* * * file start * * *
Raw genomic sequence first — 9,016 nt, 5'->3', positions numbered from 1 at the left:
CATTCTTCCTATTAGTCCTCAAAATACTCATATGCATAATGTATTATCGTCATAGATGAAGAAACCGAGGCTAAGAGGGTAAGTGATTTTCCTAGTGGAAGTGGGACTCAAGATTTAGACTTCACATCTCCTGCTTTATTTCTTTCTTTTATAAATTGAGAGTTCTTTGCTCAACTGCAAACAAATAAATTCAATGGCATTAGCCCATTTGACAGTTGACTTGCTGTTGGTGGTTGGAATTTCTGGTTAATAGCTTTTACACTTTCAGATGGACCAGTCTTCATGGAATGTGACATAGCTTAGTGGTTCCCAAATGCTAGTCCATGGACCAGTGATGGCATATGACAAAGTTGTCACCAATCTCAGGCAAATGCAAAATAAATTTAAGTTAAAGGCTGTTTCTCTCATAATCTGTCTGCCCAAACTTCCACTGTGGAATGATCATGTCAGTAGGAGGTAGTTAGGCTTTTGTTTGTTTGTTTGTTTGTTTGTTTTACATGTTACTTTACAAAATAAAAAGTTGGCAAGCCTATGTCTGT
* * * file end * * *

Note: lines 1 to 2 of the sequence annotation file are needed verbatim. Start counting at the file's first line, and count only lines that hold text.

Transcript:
Raw genomic sequence first — 9,016 nt, 5'->3', positions numbered from 1 at the left:
CATTCTTCCTATTAGTCCTCAAAATACTCATATGCATAATGTATTATCGTCATAGATGAAGAAACCGAGGCTAAGAGGGTAAGTGATTTTCCTAGTGGAAGTGGGACTCAAGATTTAGACTTCACATCTCCTGCTTTATTTCTTTCTTTTATAAATTGAGAGTTCTTTGCTCAACTGCAAACAAATAAATTCAATGGCATTAGCCCATTTGACAGTTGACTTGCTGTTGGTGGTTGGAATTTCTGGTTAATAGCTTTTACACTTTCAGATGGACCAGTCTTCATGGAATGTGACATAGCTTAGTGGTTCCCAAATGCTAGTCCATGGACCAGTGATGGCATATGACAAAGTTGTCACCAATCTCAGGCAAATGCAAAATAAATTTAAGTTAAAGGCTGTTTCTCTCATAATCTGTCTGCCCAAACTTCCACTGTGGAATGATCATGTCAGTAGGAGGTAGTTAGGCTTTTGTTTGTTTGTTTGTTTGTTTGTTTTACATGTTACTTTACAAAATAAAAAGTTGGCAAGCCTATGTCTGT